Corbett on That Laptop Ban

Tuesday, May 23, 2017

In case you were wondering about the strangely circumscribed ban on large electronics from certain Middle-Eastern airports that was abruptly announced in March, wonder no more. Jon Corbett, writing at Professional Troublemaker explains that the ban was in reaction to compromised scanning equipment. From Corbett's closing summary:

[T]he government lied to us when they said there wasn't a specific threat, they withheld information from us because they thought we'd be scared, and they implemented a laptop ban that will be ineffective and expensive at best, dangerous (as a result of increased fire risk) at worst...
This should come as no surprise from a government that will not openly name our enemy, much less declare war, and is now hoping to "make a deal" with some of our enemies, as if nobody has had (or tried) that idea at any point over the past few decades. (This is not to say it was ever a good idea in the first place.)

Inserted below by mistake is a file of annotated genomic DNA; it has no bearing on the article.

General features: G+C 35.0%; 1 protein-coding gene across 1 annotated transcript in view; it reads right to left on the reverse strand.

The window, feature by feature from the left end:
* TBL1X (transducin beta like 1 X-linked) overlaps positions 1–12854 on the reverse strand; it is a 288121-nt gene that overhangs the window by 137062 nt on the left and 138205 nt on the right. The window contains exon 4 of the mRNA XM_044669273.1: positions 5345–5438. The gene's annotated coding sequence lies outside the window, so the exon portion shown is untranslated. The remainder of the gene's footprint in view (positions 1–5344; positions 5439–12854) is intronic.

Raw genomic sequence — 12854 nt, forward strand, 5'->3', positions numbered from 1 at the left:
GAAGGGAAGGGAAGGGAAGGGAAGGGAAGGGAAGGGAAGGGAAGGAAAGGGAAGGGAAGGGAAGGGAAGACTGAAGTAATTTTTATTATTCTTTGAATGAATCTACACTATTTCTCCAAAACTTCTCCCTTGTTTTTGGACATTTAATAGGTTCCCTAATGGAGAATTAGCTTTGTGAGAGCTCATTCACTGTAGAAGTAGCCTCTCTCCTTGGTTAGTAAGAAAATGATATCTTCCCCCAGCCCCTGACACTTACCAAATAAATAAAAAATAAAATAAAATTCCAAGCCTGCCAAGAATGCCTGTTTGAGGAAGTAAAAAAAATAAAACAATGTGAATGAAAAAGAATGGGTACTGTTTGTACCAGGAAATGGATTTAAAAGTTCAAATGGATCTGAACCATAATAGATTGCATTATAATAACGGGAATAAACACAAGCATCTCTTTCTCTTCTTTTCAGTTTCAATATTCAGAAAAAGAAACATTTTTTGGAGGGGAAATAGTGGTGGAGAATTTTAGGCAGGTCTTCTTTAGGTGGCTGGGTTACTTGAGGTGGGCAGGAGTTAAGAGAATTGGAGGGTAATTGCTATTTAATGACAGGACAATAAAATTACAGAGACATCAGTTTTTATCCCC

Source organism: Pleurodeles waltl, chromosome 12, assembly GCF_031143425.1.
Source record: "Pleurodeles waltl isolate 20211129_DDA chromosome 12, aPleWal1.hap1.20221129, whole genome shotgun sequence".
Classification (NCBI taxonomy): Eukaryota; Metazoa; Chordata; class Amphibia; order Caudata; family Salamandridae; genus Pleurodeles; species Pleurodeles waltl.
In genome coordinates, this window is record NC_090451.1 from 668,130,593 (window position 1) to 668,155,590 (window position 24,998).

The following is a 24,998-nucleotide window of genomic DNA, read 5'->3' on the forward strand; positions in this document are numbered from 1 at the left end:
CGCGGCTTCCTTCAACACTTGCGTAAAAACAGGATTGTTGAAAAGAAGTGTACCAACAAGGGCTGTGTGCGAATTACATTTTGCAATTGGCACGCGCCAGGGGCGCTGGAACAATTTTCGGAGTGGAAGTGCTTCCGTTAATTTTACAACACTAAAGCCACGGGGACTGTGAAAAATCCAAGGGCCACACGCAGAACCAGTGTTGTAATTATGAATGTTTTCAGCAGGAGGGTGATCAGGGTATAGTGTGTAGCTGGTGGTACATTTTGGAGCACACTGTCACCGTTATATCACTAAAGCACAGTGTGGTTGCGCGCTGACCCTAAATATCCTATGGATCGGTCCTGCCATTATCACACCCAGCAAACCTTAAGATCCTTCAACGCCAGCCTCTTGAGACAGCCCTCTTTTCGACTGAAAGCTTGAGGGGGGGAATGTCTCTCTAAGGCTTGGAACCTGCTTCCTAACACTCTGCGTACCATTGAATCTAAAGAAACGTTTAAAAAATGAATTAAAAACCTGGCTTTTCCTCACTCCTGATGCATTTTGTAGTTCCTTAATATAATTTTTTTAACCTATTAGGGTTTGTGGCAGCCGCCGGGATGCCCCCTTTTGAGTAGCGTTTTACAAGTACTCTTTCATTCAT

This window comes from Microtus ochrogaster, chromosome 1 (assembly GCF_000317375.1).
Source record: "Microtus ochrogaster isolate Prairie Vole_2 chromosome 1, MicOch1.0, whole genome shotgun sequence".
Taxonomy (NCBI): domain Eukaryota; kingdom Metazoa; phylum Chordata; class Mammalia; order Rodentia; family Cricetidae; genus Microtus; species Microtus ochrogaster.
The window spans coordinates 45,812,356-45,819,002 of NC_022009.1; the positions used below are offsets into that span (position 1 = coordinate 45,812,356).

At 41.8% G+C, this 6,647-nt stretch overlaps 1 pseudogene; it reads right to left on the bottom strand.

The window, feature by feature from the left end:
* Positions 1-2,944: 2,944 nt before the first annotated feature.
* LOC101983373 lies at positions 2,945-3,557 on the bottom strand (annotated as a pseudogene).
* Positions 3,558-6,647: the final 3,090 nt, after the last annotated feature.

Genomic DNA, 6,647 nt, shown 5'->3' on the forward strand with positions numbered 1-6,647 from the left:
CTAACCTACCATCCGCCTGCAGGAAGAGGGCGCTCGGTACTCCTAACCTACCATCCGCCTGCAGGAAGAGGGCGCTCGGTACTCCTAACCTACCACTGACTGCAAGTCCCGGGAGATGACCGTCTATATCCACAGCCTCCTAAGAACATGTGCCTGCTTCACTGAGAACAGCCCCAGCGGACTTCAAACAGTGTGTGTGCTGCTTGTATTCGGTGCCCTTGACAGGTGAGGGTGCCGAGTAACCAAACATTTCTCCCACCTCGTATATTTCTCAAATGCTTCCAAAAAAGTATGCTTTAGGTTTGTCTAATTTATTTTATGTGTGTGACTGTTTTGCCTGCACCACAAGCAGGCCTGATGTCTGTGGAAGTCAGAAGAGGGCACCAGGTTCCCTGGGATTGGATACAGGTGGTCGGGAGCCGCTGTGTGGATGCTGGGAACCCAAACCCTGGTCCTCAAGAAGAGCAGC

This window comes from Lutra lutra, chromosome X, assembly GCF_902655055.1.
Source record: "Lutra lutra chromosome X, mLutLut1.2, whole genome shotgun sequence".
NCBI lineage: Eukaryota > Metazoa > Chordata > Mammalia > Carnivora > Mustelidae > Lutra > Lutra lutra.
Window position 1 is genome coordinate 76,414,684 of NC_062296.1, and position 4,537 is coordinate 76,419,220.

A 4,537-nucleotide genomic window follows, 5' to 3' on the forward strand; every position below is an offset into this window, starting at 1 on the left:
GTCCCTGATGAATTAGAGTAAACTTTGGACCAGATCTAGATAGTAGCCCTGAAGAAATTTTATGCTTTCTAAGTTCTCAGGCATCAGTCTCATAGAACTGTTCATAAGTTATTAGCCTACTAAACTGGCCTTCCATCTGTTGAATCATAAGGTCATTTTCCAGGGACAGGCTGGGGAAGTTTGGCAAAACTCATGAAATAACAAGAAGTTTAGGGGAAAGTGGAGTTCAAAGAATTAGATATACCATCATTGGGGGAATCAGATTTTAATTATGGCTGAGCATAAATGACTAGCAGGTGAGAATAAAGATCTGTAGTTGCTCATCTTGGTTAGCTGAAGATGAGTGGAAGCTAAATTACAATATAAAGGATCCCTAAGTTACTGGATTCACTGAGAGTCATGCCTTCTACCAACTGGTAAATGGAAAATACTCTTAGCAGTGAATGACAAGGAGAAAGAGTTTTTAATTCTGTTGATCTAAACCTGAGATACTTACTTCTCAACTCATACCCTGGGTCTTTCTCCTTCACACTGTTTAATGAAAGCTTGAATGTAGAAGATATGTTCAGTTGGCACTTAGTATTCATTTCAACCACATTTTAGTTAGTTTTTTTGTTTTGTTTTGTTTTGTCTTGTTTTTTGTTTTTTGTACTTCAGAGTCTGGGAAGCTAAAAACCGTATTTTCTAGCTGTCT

That said, if you have the time to read the article about the laptop ban, note the author's three arguments about its impracticality, and consider how similar they sound to any Republican's protests to the effect that any standard left-wing economic measure is "impractical". However true and well-researched such points may be, they will hold no water for supporters, because they are not motivated by practicality. They are motivated by a demonstrably incorrect morality that conflicts with the requirements for life on this earth. (For what it's worth, all three of Corbett's points immediately occurred to me when I first heard about the ban.)

-- CAV

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